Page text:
Dinosaur National Monument Restricts Fires
Contact: Dan Johnson, (435) 781-7702
Contact: Joe Flores, (970) 374-3014
Dinosaur, CO – Superintendent Mary Risser announced today that restrictions on open fires go into effect Monday, June 11, 2012, for the entire monument. The low snowfall this winter, coupled with a dry spring and a large amount of flammable vegetation left over from last year, has created a high fire danger situation.
To protect visitors and park staff and the natural and cultural resources in Dinosaur National Monument, open fire restrictions have been issued. Building or using any open fire or campfire, except within National Park Service-provided fire grates at developed campgrounds located at Green River, Split Mountain, Rainbow Park, Echo Park, Gates of Lodore, and Deerlodge Park is prohibited. Charcoal fires or the use of charcoal in grills along the Harpers Corner Road and at Plug Hat Butte Picnic Area are prohibited. Stoves that use pressurized gas or liquid fuel are permitted. The use of campfires and charcoal in the backcountry, including along the Green and Yampa rivers, are prohibited. Building any type of fire in a fire pan is also prohibited.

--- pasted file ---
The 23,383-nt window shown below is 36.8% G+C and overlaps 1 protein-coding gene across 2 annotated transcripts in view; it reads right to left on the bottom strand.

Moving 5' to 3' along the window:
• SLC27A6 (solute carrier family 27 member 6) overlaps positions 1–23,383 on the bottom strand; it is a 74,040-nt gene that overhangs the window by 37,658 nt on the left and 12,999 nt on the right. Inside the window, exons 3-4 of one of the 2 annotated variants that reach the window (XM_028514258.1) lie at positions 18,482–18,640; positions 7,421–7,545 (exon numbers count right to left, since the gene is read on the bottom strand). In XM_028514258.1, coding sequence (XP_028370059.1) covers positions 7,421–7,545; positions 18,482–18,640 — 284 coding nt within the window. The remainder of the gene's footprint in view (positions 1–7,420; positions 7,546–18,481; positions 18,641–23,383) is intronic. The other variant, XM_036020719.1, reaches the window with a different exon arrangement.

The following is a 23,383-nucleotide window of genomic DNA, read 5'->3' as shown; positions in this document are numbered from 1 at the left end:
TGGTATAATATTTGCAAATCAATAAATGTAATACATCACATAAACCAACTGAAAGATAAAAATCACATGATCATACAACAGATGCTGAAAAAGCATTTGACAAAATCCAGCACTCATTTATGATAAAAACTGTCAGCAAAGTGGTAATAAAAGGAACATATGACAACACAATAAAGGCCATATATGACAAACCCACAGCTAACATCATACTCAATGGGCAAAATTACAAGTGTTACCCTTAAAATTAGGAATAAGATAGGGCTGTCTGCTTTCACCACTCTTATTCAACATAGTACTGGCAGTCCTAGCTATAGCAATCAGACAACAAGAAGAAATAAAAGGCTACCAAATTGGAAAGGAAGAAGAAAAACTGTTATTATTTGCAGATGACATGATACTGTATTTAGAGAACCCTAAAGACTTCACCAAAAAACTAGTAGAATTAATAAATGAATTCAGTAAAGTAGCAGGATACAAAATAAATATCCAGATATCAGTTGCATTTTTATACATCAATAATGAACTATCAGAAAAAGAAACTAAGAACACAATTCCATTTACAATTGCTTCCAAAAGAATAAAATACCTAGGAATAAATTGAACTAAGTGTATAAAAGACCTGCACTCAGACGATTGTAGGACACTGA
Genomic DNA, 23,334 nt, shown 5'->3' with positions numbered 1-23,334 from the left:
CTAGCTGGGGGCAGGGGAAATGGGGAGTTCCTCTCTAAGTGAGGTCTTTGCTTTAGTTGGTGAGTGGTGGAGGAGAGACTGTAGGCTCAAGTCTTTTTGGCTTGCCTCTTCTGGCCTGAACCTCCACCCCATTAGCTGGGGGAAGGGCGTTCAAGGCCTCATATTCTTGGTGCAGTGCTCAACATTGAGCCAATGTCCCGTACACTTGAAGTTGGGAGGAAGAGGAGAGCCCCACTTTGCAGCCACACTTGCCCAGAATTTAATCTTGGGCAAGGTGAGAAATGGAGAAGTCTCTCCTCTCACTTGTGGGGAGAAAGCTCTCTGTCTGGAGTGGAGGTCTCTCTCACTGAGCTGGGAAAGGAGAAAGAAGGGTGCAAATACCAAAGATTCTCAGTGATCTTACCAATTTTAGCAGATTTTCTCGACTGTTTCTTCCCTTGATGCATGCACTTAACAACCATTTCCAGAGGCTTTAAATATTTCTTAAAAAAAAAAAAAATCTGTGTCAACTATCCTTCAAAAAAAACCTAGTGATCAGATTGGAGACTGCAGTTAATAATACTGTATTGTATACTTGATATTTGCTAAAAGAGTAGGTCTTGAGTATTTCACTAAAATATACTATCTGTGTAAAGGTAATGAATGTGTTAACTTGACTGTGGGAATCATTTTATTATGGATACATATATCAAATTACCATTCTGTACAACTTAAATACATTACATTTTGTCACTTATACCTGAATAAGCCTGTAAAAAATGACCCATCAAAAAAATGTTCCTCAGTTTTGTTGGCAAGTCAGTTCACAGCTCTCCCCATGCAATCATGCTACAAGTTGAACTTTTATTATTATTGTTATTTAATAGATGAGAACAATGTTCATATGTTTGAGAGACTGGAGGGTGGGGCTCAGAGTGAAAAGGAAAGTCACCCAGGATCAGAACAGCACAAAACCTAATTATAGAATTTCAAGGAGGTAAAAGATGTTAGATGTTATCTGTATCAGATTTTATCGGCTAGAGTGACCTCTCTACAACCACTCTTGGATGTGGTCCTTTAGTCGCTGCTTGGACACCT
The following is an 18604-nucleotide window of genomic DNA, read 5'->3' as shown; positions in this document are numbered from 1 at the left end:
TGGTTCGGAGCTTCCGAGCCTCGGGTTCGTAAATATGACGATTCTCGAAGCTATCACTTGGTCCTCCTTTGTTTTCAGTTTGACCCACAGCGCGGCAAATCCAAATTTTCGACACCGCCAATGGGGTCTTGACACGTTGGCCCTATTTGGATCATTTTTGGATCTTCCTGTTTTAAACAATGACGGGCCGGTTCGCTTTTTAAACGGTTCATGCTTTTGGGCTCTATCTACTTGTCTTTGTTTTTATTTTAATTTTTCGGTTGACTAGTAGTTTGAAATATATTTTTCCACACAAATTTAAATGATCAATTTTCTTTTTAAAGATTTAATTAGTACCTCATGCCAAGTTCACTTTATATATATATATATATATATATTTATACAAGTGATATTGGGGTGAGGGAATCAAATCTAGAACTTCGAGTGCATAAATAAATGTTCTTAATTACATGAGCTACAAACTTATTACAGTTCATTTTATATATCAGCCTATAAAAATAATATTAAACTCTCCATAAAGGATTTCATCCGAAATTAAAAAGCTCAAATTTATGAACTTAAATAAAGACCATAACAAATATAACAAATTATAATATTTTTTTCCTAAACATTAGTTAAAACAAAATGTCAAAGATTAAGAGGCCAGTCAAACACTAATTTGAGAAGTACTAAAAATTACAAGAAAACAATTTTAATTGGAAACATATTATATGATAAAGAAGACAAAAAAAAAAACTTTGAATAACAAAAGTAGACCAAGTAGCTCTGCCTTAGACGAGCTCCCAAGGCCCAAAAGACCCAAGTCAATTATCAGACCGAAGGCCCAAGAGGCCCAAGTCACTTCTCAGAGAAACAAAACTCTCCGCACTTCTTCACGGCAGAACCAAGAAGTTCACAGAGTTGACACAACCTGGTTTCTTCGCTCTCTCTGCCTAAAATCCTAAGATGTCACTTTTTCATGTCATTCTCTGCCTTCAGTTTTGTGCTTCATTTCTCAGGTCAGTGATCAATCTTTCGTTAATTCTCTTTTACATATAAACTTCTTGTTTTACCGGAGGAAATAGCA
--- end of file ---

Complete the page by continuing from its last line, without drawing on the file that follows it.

Smoking is permitted only in enclosed vehicles, developed recreation site, or in areas cleared of all flammable material. Fireworks are strictly prohibited in
These restrictions will remain in effect until such time as the fire danger in the park becomes less severe. These restrictions are dependent upon extended fire weather and conditions and will be evaluated daily. At this time, there are no fires reported within the park.
If necessary, National Park Service Rangers will issue citations to persons violating the terms of this closure under authority of Title 36 Code of Federal Regulations 1.5(f). We ask for everyone's cooperation during this high fire danger period to decrease the potential for a catastrophic fire in Dinosaur National Monument this season.
Did You Know?
Mormon crickets are wingless grasshoppers that swarm across roads through the summer in the western United States. These flightless insects can form such large swarms that the road appears to move and change colors where they cross.